Tue 16 Oct 2012
Filed under: Inside Burma,News
In order to merge the All Mon Regions Democracy Party (AMDP) and the Mon Democratic Party (MDP), leaders and negotiators from both signed a four-point agreement and released a statement on October 13, 2012.
The agreement’s four conditions establish that the two parties must unify, the deadline for union is December 2014, step-by-step negotiation will occur through monthly meetings, and a new party name will be jointly selected.
AMDP Chairman Nai Ngwe Thein said, “The party members who don’t accept the union will be left behind. As a responsible leader, I resolutely made this decision.”
Nai Ngwe Thein, MDP Vice-Chairman Nai Tin Aung, and the secretary of the delegation of negotiators Venerable Monk U Khay Mar Nanda signed the statement, which was released at the 6th meeting of the Mon Affairs Negotiation Delegation held at the Aung Zay Ti Monastery in Mudon, Mon State, on October 13.
The attendees of the meeting included AMDP Chairman Nai Ngwe Thein, AMDP Joint Secretary Min San Tin, AMDP central executive committee member Nai Seik, MDP Vice-Chairman 2 Nai Tin Aung, MDP General Secretary Dr. Min Soe Linn, MDP Joint-Secretary 1 Dr. Min Kyi Win, MDP Joint-Secretary 2 Mon Raja aka Min Soe Win, and MDP central executive committee members Nai Pan Aung and Nai Soe Myint. The 70 attendees also included the monks serving as members of the delegation of negotiators and other observers.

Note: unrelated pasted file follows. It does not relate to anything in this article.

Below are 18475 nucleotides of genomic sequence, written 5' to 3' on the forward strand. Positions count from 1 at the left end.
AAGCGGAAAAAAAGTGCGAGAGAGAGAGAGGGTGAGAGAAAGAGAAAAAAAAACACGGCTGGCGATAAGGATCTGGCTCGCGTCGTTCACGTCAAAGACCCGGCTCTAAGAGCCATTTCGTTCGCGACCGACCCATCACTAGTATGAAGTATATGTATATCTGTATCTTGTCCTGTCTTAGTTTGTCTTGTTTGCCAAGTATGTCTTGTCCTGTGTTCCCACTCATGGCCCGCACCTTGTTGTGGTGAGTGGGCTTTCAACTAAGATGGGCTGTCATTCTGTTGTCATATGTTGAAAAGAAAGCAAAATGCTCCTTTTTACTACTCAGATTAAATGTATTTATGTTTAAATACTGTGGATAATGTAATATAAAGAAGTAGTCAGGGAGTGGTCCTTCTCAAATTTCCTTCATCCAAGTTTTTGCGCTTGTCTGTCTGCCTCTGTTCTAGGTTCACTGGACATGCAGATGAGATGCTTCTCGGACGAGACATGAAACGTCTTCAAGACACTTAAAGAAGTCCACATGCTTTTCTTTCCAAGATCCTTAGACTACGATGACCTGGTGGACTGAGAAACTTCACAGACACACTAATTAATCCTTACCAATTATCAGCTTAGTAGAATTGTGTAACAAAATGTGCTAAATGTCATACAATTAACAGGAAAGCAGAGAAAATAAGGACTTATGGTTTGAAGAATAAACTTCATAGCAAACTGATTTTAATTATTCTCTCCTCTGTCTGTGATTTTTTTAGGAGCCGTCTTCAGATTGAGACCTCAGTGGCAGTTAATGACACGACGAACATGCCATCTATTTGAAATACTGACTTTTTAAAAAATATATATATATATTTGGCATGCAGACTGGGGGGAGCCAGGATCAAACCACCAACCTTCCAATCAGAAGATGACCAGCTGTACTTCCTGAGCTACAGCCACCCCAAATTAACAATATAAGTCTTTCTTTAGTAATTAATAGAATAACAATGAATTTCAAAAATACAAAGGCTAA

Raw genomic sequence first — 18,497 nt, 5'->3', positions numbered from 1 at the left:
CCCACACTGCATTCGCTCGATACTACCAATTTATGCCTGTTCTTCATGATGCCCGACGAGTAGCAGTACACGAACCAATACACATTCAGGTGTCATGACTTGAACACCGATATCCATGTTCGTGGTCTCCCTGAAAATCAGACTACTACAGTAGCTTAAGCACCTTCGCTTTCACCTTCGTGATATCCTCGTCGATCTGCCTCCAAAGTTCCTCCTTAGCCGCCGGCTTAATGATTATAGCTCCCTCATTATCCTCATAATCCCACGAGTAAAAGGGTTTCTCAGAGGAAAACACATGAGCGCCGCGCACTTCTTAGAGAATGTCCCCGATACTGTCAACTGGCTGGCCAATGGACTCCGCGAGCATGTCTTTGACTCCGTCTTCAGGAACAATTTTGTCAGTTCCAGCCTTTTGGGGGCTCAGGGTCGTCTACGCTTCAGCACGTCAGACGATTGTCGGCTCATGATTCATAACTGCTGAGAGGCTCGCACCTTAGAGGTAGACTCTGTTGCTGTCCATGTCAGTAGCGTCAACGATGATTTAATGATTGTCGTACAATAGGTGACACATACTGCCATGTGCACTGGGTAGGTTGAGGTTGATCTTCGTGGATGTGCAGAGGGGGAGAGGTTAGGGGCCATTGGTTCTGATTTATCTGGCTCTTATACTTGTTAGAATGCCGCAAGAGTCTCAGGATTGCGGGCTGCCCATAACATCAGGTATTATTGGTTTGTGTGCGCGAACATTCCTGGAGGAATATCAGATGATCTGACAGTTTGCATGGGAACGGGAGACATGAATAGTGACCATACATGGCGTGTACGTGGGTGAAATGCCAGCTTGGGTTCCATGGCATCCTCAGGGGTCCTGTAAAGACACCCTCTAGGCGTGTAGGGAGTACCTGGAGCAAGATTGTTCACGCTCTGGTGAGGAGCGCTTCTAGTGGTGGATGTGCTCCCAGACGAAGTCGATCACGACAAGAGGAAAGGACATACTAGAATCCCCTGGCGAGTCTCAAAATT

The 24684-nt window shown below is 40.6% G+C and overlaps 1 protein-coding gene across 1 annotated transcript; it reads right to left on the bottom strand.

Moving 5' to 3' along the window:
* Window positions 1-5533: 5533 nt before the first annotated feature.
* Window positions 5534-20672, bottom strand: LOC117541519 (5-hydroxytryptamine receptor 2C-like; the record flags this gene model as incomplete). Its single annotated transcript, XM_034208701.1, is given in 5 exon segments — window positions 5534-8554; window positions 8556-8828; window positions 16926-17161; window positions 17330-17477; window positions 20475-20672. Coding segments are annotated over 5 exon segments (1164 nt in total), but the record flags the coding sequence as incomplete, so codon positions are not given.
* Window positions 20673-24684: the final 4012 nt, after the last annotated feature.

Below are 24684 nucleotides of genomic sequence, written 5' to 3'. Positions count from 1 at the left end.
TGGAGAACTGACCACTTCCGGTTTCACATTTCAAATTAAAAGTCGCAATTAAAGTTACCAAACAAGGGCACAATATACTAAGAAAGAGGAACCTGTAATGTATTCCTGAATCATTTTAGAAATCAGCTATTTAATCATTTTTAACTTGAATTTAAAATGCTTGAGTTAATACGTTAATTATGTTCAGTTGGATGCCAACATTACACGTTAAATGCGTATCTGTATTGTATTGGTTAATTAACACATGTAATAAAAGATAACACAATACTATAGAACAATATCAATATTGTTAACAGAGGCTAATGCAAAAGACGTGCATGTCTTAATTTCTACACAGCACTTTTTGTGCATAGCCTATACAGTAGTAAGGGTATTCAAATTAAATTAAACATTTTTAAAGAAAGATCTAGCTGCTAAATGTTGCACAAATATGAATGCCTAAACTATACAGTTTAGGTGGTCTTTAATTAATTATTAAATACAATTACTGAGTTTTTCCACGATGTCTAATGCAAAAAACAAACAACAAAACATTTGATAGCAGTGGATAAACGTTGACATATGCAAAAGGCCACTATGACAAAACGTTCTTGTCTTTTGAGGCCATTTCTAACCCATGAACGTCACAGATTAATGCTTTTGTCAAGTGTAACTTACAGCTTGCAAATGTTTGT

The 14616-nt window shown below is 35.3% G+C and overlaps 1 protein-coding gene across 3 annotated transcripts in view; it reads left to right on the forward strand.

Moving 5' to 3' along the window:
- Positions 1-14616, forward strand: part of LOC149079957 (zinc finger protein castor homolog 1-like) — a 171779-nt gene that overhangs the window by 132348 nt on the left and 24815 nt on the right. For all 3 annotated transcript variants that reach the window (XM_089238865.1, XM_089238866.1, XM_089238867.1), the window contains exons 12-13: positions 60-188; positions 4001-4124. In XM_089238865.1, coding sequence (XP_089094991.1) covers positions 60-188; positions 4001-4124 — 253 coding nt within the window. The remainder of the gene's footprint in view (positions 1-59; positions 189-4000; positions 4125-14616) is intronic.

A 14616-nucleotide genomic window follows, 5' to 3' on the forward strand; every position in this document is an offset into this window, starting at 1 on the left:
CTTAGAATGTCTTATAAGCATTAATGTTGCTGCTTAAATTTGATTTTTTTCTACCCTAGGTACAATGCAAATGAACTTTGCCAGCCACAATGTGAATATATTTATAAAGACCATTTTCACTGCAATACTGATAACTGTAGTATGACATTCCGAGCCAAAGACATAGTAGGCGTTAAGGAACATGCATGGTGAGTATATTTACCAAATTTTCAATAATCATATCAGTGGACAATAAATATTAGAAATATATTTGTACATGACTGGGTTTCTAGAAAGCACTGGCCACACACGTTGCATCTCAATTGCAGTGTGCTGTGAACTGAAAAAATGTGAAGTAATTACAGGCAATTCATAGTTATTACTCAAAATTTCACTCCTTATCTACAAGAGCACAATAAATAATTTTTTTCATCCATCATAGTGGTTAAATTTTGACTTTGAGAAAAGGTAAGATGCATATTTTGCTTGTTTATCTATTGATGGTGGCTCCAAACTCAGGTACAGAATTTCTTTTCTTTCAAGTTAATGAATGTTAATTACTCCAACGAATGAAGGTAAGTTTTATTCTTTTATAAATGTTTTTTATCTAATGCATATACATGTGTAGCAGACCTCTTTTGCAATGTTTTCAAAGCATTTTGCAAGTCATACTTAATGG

Before determining a new name, three members from each party will form a team to describe the four points to the public, during which personal and party defamation is unconditionally prohibited.
“Our party doesn’t want to wait for December 2014. We are ready for union now. We have determinedly decided to merge. Each party has to choose 21 central committee members and there will be 42 central committee members in the newly united party. After that, central executive committee members will be chosen from among the central committee members through secret ballots. We already know each other very well and don’t need a complex process,” said Dr. Min Soe Linn.
He added that the objectives and opinions of the two parties differ regarding acceptance of the 2008 constitution.
The AMDP has supported the 2008 constitution and contested in the 2010 elections, while the MDP, formerly the Mon National Democratic Front (MNDF), does not support the constitution and did not register their party in 2010, choosing to boycott the elections along with the National League for Democracy (NLD) and other ethnic parties.
However, since the Thein Sein government assumed power last year, possibilities to amend the 2008 constitution have been discussed and political parties have re-registered with the government.